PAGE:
Who the hell wants to detach?

Easy to spell, right?

Hard to attain, though. 

Why would one want to detach anyways?

Detachment is a must for success in the markets.

Any market.

Detachment is not really a human instinct.

We are born because we are attached. 

Attachment comes naturally to us. 

Detachment does not. 

Cut to the markets. 

Market psychology works in reverse to our natural instincts. That’s why, losers are many, and winners a few. 

That, by the way, is the similarity between detachment and market success.

We’ll need to learn to detach, if we want winning market-play. 

This is an achievement-oriented society. 

We like resumés.

We like to post it the moment we nail it. 

We like to book profit the moment we have a mover. 

We like to hide our short-comings. 

Weakness?

What weakness?

We nurture our losers, hoping they’ll at least make it to break-even one day so that we can book them. 

See?

Yes, market psychology works in reverse to our way of functioning.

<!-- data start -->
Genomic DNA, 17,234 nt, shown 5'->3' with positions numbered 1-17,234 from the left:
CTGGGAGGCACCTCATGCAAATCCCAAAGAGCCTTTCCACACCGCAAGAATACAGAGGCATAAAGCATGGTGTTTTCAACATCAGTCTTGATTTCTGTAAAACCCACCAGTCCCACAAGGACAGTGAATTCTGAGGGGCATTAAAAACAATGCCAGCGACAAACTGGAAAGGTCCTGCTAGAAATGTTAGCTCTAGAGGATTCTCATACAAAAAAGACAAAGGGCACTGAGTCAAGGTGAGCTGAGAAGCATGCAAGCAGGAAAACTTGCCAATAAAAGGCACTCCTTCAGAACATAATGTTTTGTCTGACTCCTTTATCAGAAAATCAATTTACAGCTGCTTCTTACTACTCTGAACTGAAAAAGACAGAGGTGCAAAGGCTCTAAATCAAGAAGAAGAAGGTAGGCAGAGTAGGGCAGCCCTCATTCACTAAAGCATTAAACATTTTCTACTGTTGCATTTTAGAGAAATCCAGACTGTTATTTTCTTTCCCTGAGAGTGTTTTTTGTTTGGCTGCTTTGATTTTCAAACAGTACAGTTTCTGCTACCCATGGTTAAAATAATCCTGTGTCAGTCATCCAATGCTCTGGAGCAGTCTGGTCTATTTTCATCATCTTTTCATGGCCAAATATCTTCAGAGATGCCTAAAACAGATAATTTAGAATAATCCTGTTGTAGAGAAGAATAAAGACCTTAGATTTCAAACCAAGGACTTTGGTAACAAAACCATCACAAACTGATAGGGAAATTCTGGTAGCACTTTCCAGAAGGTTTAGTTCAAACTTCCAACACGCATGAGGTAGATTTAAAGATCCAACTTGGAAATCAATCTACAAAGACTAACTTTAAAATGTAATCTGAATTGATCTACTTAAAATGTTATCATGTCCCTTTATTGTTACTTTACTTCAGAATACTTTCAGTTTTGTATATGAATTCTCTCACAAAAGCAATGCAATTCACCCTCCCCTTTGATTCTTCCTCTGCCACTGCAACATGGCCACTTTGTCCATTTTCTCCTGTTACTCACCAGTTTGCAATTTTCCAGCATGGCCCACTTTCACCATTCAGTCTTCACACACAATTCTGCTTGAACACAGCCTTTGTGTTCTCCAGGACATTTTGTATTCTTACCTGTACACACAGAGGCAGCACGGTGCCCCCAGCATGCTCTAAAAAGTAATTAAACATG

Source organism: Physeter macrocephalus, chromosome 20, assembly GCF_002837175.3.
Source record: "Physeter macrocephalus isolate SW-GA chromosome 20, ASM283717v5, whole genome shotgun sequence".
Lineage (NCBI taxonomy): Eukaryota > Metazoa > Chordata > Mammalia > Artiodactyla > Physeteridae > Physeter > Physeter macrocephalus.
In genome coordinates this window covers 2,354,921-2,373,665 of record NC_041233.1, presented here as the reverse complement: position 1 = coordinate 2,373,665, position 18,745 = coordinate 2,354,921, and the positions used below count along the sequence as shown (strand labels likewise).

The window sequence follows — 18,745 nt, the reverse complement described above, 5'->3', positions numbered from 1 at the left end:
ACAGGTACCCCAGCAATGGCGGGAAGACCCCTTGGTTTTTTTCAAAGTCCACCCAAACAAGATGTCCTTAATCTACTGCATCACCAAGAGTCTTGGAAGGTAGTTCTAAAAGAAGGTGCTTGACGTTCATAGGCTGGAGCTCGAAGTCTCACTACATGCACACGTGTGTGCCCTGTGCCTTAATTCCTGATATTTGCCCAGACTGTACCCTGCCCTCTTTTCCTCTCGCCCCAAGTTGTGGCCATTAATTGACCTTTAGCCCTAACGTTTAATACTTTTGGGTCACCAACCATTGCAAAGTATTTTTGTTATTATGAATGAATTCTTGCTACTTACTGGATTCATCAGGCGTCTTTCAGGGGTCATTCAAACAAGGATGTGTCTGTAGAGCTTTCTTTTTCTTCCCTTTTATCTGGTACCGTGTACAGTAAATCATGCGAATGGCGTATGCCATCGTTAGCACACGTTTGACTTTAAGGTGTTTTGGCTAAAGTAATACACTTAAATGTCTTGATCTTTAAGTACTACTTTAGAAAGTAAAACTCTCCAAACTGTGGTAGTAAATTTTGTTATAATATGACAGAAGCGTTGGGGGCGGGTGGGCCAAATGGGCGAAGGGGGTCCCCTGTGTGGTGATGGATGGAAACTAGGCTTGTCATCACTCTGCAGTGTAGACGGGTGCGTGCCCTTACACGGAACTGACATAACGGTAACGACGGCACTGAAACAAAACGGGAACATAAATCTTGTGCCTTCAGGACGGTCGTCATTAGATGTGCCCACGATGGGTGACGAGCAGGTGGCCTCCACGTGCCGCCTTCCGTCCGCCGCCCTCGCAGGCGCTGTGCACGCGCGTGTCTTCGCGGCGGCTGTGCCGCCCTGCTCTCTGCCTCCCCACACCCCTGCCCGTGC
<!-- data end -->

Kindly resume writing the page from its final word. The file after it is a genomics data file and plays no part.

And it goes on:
What does detachment do?

It takes us away from the euphoria of a mover. 

We learn to let the mover … move. 

We learn to not book it. 

It then moves, and moves. 

Eventually, it starts to fall.

We set a stop and let the market throw us out. 

That’s how one exits an underlying showing a profit. 

What has detachment done here?

It has caused us to book a big profit instead of a small one. 

What else does detachment do?

It reforms us such that we recognize and acknowledge weakness, and then cut the weakness off immediately upon such recognition and acknowledgement, as per the definitions of our trading systems.

What has detachment done here?

It has caused us to suffer a smaller loss now rather than a potentially much larger loss later.

Repetition of this cycle – again and again and again – sorts us out for life. 

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Looper

I know, that Bruce Willis sci-fi movie… 

… is also called Looper. 

Know any other Loopers? 

There’s one in your body. 

In hardware terms, it’s your brain. 

In software terms, it’s your mind. 

Its ability to loop can become a tendency. 

Any problems with that? 

Sure. 

Big ones. 

Imagine a trade. 

Goes wrong. 

You’re drained. 

You get out. 

Loss.

Done? 

No. 

At this point, don’t let your mind loop. 

It will, if you allow it the leeway. 

If it loops, you’ve lost the energy value of two trades or more (fatigue) while losing one trade. 

Don’t delve on the loss. 

Move on in search of your next winning trade. 

Define conditions that stop your mind from looping. 

For example, when entry value is small enough to not be bothered about, its partial or even full loss might not be enough to cause your mind to loop. 

And that’s the position you want to be in. 

No looping.

No overthinking. 

Just trading. 

🙂